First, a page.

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Chris Harris's Blog Archive: February 2012

Like last year, February was a hectic blur of song writing and music making. I had a great time doing something creative and rewarding (who doesn't?) and I also learned something about the creative process itself. By the time the 29th rolled around, I'd added 19 original songs to my collection. Not bad, eh?


I've just uploaded my 19th original song to FAWM, an instrumental called Proteus.

Including my collaboration with Matt Blick on his track Cheese on Toast, that makes 20 songs I've worked on this month, which is way beyond the target I set myself just four weeks ago, and I'm delighted with the results. Once again, I've learnt a huge amount about writing, playing and recording music, and my singing has improved considerably (not as big an achievement as it sounds, as it was, frankly, dismal when I started!)

Okay, I wasn't entirely serious for some of the time - in fact, those pieces are the ones I enjoyed doing most. Last night's effort, for instance, stemmed entirely from a very silly idea I had as I got ready for bed on Monday night. Once I'd found a decent Ring Modulator VST plugin for Ableton, I couldn't resist recording what happened when I opened the studio up to a guest vocalist who called himself "Bob" although I suspect that wasn't his real name...


Making Promised You The Galaxy was fun.

When I was a kid my friends and I used to spend the summer holidays recording skits and sketches like this on my cassette recorder. If I'd had the technology I've got now back then, I don't think I would ever have left the house.

I was also chuffed to discover that fellow FAWMer Johnny Cashpoint played my track F15 in his podcast this week. That was jolly nice of him!


When I last checked in here, I still needed to write one more song to "win" February Album Writing Month. Since then I've finished another three tracks, so I think we can safely say I've managed to hit my target. Let me talk you through the latest batch of tunes...

F-15 is an instrumental.

I left my fifteenth track for this year's FAWM with the name I'd given it on my DAW, because it seemed to fit. Although I was going for a drum and bass approach, things didn't go according to plan and as several people have noted, what I actually produced ended up sounding like the theme tune to a 1980s science fiction TV show. Not that that's a bad thing, I hasten to add; I like 1980s science fiction TV shows!

Next up was Nevada.

FAWM wouldn't be FAWM without at least one song about aliens, and if I'm writing something with an extraterrestrial feel to it, you know I'm going to wheel out the Theremin. I'm pretty pleased with this - it might be a bugger to play, but I kept it more or less in tune throughout. And yes, I managed to sling a quote from last year's song in there too.

Proton Decay was a bit different.

While I was compacting the hard drive on the multitrack recorder on Saturday night, I decided to try my hand at an ambient piece just using the Korg as a MIDI controller triggering things in Ableton. I wanted to see if I could sound a bit like Boards of Canada, so the song structure is just a repeating chord sequence (there is a B pattern there early on, but it's well buried) with some suitably atmospheric processing. I very rapidly ran out of processor power on the studio PC - so I ended up rendering each track out to a WAV file and then importing them back into the arrangement. It seemed to work OK and it's got an ethereal feel to it that I'm rather pleased with. I might record a few more of these!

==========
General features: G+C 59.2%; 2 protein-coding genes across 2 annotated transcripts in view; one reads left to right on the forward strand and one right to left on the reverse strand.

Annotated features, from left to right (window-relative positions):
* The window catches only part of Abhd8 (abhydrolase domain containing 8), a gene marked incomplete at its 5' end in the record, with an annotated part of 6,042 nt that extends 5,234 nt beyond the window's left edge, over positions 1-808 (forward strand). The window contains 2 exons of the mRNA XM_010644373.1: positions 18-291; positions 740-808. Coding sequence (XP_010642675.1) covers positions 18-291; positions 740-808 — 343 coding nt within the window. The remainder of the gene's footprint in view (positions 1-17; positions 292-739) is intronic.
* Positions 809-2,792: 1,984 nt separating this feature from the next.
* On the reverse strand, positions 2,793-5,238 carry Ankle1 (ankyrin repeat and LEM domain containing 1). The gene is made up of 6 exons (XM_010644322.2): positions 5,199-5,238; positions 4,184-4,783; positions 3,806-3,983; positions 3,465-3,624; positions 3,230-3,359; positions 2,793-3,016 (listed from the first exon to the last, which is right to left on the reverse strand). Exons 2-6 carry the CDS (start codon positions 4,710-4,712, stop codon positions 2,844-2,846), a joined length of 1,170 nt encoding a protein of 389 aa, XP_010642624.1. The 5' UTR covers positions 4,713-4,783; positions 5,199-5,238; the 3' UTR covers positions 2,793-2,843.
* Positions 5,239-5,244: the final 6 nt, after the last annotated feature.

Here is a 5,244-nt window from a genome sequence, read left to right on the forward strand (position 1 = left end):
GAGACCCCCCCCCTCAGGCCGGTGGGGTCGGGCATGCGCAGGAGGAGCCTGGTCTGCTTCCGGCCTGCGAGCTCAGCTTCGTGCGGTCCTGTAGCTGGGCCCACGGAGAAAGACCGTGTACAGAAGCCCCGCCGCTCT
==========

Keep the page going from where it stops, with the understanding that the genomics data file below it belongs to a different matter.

February's not over yet, so there may well be more music in the next couple of days, but that's it for the moment. I hope you've enjoyed this mad burst of creativity as much as I have.


Gearbox Software have released the first full trailer for Borderlands 2 and announced the release date. Don't expect to get anything sensible out of me during the last half of September.


Peter Lippmann is a photographer whose work specialises in themes of dereliction and decay. I heard about him from this Feature Shoot article about his Paradise Parking set. It's heartbreaking to see some of those lovely old cars disappearing into the undergrowth, but those are some great images.


I'm continuing to make progress with FAWM - in fact, if this wasn't a leap year I'd already have reached my target. Last night I sat down at the keyboard with a vague idea of writing something with a 1930s feel, complete with lo-fi vocals. Two and a half hours later I was uploading my fourteenth completed song to the web: Dog Tired.

When I started out on FAWM this year, one goal I set myself was for the songs to outnumber the instrumentals. So far eight of the tracks I've uploaded feature singing and another has spoken words on it, so I think we can safely say I've achieved that goal. But I've yet to record anything with Theremin this month; that's a goal for the weekend, I think. First I need to come up with a suitable context for a song that features spooky electronic noises, so I have started casting around for inspiration.

Yesterday everyone seemed to be talking about how tired they are. When I'm this far into FAWM if a subject crops up in conversation more than a couple of times during the day, I take it as a sign that I ought to write a song about it. I've got a 15-song milestone to make so I'm not going to pass up inspiration; I'll take whatever I can get. Given the subject matter of the songs I've already posted this month, you've probably already figured that out for yourself.